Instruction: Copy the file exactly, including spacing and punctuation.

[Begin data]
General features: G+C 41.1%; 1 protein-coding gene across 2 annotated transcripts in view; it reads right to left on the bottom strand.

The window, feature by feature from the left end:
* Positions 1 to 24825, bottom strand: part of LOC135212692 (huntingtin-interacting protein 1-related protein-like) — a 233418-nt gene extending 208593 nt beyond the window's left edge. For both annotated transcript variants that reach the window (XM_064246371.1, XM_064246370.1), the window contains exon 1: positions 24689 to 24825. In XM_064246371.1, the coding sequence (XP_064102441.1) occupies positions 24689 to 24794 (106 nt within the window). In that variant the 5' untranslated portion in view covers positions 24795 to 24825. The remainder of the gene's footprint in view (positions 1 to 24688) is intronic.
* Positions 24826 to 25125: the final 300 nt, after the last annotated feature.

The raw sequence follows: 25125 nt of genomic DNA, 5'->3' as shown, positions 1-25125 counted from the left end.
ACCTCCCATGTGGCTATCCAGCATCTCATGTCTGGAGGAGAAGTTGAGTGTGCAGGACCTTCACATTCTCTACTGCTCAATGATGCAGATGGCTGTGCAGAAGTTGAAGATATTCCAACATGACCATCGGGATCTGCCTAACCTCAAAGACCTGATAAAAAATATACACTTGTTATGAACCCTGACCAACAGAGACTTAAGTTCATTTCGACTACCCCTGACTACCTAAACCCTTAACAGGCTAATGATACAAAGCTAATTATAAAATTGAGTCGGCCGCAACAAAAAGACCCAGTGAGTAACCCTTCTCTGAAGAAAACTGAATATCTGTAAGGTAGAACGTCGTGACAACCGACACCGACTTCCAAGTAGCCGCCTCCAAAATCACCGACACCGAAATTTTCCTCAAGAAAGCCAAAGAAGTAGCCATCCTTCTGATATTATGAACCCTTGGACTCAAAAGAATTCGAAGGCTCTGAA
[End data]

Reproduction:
General features: G+C 41.1%; 1 protein-coding gene across 2 annotated transcripts in view; it reads right to left on the bottom strand.

The window, feature by feature from the left end:
* Positions 1 to 24825, bottom strand: part of LOC135212692 (huntingtin-interacting protein 1-related protein-like) — a 233418-nt gene extending 208593 nt beyond the window's left edge. For both annotated transcript variants that reach the window (XM_064246371.1, XM_064246370.1), the window contains exon 1: positions 24689 to 24825. In XM_064246371.1, the coding sequence (XP_064102441.1) occupies positions 24689 to 24794 (106 nt within the window). In that variant the 5' untranslated portion in view covers positions 24795 to 24825. The remainder of the gene's footprint in view (positions 1 to 24688) is intronic.
* Positions 24826 to 25125: the final 300 nt, after the last annotated feature.

The raw sequence follows: 25125 nt of genomic DNA, 5'->3' as shown, positions 1-25125 counted from the left end.
ACCTCCCATGTGGCTATCCAGCATCTCATGTCTGGAGGAGAAGTTGAGTGTGCAGGACCTTCACATTCTCTACTGCTCAATGATGCAGATGGCTGTGCAGAAGTTGAAGATATTCCAACATGACCATCGGGATCTGCCTAACCTCAAAGACCTGATAAAAAATATACACTTGTTATGAACCCTGACCAACAGAGACTTAAGTTCATTTCGACTACCCCTGACTACCTAAACCCTTAACAGGCTAATGATACAAAGCTAATTATAAAATTGAGTCGGCCGCAACAAAAAGACCCAGTGAGTAACCCTTCTCTGAAGAAAACTGAATATCTGTAAGGTAGAACGTCGTGACAACCGACACCGACTTCCAAGTAGCCGCCTCCAAAATCACCGACACCGAAATTTTCCTCAAGAAAGCCAAAGAAGTAGCCATCCTTCTGATATTATGAACCCTTGGACTCAAAAGAATTCGAAGGCTCTGAA